“…what has occurred is a particular hybridization where these global flows mix with and in the local realm to generate new place identities. The linear tunes of developers have been remixed by a variety of local and global forces into a unique combination of tempos, intensities and tunes that produce El Raval’s distinct public life.” (Degen 2013, 29).
It is in this context that the community public art project, “Ravalejar,” was formulated, to both engage the neighborhood’s disregarded histories while also reimagining an identity that acknowledges its present conditions. This project will be the subject of the next post in this series.
About the Author: Brady Collins is a Doctoral Candidate at UCLA’s Department of Urban Planning, specializing in spatial justice and cultural planning. A strong believer in the power of ethnographic methods, his work not only aims to provide insight to urban planners and designers, but also community organizations and social movements. Brady is also a member of the Urban Humanities Initiative at UCLA, and thus draws from multiple disciplines in his work, including history, sociology, and architecture. His current research examines neighborhood branding in multi-ethnic, multi-racial urban areas.
1Carandell, J.M. (1982). Nueva guía secreta de Barcelona. Barcelona: Ediciones Martínez Roca.
2Ullman, J.C. (1968). The tragic week: a study of anti-clericalism in Spain, 1875-1912. Cambridge, MA: Harvard University Press
Fabre, J. & J.M. Huertas Claveria (1977). “El Districte V.” in Tots els barris de Barcelona 7, 277-368. Barcelona: Edicions 62
Culla Clarà, J. (1986). El republicanisme loerrouxista a Catalunya (1901 – 1923). Barcelona: Curial
3Boatwright, D. & E. Ucelay da Cal (1984). La dona del barri xinès. L’Avenc 76 (Novembre): 26-34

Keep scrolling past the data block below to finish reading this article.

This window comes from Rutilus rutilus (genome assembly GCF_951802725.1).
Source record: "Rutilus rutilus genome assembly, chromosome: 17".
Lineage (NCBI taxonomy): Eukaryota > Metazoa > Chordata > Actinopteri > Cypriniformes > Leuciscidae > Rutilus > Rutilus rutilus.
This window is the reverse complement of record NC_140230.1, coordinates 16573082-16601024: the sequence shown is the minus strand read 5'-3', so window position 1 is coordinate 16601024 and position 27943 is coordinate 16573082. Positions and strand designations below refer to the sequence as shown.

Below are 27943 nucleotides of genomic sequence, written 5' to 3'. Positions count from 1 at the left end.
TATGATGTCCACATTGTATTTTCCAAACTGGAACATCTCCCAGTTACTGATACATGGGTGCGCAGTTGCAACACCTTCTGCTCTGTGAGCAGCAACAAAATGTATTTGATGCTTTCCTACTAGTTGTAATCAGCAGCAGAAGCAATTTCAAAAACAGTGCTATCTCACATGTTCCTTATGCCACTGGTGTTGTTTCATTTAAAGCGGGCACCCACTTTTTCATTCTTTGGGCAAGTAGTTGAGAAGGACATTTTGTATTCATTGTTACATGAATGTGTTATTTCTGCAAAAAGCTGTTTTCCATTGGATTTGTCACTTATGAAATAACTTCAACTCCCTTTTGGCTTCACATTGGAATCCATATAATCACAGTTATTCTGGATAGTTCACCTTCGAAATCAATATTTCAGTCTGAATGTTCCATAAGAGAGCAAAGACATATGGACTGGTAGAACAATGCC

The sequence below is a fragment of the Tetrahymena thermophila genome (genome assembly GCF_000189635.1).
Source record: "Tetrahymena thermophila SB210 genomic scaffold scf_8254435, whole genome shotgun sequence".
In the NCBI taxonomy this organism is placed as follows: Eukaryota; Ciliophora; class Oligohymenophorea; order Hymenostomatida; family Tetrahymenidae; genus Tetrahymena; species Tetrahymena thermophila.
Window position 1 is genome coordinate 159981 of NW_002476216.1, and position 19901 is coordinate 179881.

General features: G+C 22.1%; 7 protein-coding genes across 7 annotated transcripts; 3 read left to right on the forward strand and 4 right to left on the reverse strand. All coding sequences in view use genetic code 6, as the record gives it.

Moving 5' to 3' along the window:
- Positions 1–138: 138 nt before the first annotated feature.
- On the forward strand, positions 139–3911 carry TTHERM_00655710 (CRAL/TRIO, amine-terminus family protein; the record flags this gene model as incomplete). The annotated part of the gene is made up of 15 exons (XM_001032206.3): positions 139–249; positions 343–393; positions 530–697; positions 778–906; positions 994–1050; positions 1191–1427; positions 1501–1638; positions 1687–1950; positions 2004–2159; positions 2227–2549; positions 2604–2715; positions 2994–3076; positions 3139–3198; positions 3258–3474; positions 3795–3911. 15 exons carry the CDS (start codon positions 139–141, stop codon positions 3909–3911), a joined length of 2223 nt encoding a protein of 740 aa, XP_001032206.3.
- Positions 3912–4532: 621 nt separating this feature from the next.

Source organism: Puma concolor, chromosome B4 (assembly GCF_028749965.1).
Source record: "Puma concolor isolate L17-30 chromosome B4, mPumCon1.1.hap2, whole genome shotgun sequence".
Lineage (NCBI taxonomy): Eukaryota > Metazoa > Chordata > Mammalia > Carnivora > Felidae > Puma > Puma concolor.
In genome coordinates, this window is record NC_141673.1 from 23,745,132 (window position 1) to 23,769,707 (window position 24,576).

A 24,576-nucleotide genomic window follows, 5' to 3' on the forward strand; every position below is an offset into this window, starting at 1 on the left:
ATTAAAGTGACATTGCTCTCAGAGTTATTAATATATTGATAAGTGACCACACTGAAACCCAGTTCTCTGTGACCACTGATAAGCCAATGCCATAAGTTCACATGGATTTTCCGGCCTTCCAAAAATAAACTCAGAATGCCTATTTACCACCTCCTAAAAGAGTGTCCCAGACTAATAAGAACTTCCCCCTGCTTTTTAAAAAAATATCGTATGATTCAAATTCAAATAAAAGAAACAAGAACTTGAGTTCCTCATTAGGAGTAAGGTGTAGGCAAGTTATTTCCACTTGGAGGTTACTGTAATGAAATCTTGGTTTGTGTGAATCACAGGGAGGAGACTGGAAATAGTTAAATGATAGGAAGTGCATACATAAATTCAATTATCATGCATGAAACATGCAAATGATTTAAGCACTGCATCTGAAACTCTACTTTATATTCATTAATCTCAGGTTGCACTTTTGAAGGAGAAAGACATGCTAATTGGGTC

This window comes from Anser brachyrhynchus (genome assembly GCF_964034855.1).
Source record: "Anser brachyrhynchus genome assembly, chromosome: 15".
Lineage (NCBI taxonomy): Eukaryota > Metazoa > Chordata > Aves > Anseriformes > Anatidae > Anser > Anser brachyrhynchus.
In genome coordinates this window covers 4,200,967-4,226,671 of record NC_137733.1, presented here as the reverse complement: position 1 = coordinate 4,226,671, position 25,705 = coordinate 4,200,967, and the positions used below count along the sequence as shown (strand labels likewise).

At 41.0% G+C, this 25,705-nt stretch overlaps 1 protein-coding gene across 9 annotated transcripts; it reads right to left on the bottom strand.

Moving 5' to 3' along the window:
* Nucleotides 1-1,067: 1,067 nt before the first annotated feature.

4Vega, C.M. (2011). Antropografía del barrio chino: arquitectura o revolución. Unpublished Thesis, Barcelona: Universitat Politècnia de Catalunya
5McDonogh, Gary W. (1987). “The Geography of Evil: Barcelona’s Barrio Chino.” Anthropological Quarterly 60(4): pp 176
6Smith, N. (1996). The New Urban Frontier: Gentrification and the Revanchist City, US: Routledge
7Castellanos, Jordi (2002). “Barcelona, las tres caras del espejo: del Barrio Chino al Raval.” Revista de Filología Románicu, anejo 111: pp 189-202
Ealham, Chris (2005). “An Imagined Geography: Ideology, Urban Space, and Protest in the Creation of Barcelona’s ‘Chinatown’, c.1835-1936” Internationaal Instituut voor Socialte Geschiedenis 50: pp 373-397
McDonogh, Gary W. (1987). “The Geography of Evil: Barcelona’s Barrio Chino.” Anthropological Quarterly 60(4): pp 174-184
8Degen, M. (2003) “Fighting for the Global Catwalk: Formalizing Public Life in Castlefield and Diluting Public Life in el Raval” International Journal of Urban and Regional Research 27(4): pp 877
9Procivesa (2002). Ciutat Vella Ciutat construïda, Barcelona: El Cep and la Nansa edicions.
10Subirats, J. & Rius, J. (2008). Del Xino al Raval. Barcelona: Hacer Editorial.